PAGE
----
As the United States seeks to bring Israel and the Gulf states together in unified opposition to Iran, Kuwait’s continued rejection of Israel may put it at odds with Washington’s vision of establishing an anti-Iranian force, the Middle East Strategic Alliance (MESA), commonly referred to as an Arab NATO. Based on the lessons that Kuwait learned from the Iraqi invasion and occupation of the early 1990s, the Al Sabah rulers are keen to avoid excessively antagonizing any of Kuwait’s larger neighbours, instead opting to balance the opposing interests and agendas of the other five GCC states, Iraq, and Iran off each other to maximize Kuwait’s standing.

Kuwait also refused to join Bahrain, Israel, Saudi Arabia, and the United Arab Emirates (UAE) in supporting the U.S. administration’s decision to pull Washington out of the Joint Comprehensive Plan of Action (JCPOA), or the Iranian nuclear deal. As Kuwait looks abroad for gas imports, keeping the door open to possibly one day importing Iranian gas is another factor prompting Kuwait to opt for a foreign policy that is more accommodating of Iran.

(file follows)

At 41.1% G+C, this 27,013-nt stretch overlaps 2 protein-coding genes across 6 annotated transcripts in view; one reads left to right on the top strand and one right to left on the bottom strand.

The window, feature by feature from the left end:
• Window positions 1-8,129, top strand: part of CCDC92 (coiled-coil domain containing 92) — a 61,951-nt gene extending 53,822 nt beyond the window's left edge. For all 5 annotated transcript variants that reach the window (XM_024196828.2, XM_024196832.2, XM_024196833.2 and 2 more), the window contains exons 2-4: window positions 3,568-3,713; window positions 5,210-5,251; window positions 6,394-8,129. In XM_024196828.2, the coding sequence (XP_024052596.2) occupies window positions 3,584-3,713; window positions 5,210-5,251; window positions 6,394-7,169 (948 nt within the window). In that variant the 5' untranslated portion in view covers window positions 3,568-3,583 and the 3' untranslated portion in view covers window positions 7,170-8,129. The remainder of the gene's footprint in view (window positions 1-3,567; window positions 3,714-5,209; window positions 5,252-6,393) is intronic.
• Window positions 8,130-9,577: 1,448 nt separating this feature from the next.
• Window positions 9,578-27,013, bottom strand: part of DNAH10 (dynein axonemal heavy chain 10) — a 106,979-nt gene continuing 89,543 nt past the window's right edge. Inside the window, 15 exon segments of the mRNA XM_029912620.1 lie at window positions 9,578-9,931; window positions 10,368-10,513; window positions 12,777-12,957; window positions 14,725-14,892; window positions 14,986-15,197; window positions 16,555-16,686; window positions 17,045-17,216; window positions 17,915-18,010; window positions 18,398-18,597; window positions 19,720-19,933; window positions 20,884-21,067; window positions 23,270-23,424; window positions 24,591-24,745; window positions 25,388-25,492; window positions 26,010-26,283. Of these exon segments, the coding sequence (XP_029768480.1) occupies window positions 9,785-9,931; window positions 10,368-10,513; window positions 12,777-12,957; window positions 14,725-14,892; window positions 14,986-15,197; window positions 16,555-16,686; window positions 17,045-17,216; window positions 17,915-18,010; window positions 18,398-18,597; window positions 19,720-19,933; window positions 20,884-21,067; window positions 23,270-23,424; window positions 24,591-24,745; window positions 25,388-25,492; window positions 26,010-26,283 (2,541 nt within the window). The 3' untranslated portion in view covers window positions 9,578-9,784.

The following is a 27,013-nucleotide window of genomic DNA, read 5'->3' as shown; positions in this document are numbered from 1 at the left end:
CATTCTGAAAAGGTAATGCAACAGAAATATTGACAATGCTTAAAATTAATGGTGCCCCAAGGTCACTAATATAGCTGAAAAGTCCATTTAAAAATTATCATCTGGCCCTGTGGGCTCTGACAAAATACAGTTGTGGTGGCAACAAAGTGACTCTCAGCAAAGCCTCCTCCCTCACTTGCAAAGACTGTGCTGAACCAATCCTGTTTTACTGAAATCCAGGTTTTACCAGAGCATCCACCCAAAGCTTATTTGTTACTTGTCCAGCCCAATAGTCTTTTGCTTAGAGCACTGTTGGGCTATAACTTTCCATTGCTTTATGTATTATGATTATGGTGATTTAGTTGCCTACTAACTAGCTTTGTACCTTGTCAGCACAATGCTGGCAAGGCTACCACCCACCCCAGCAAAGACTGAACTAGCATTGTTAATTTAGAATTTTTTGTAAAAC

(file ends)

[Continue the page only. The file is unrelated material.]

Ultimately, when it comes to Lebanon, Palestine, Qatar, and Iran, the Kuwaitis are likely to see China’s positions on such Middle Eastern conflicts and diplomatic rows as far more conducive to Kuwaiti interests. This is in marked contrast to Abu Dhabi and Riyadh, which are far more aligned with Washington’s policies against Tehran and its regional proxies/partners in the region, chiefly Hezbollah and Hamas.

Sheikh Nasser and the China Connection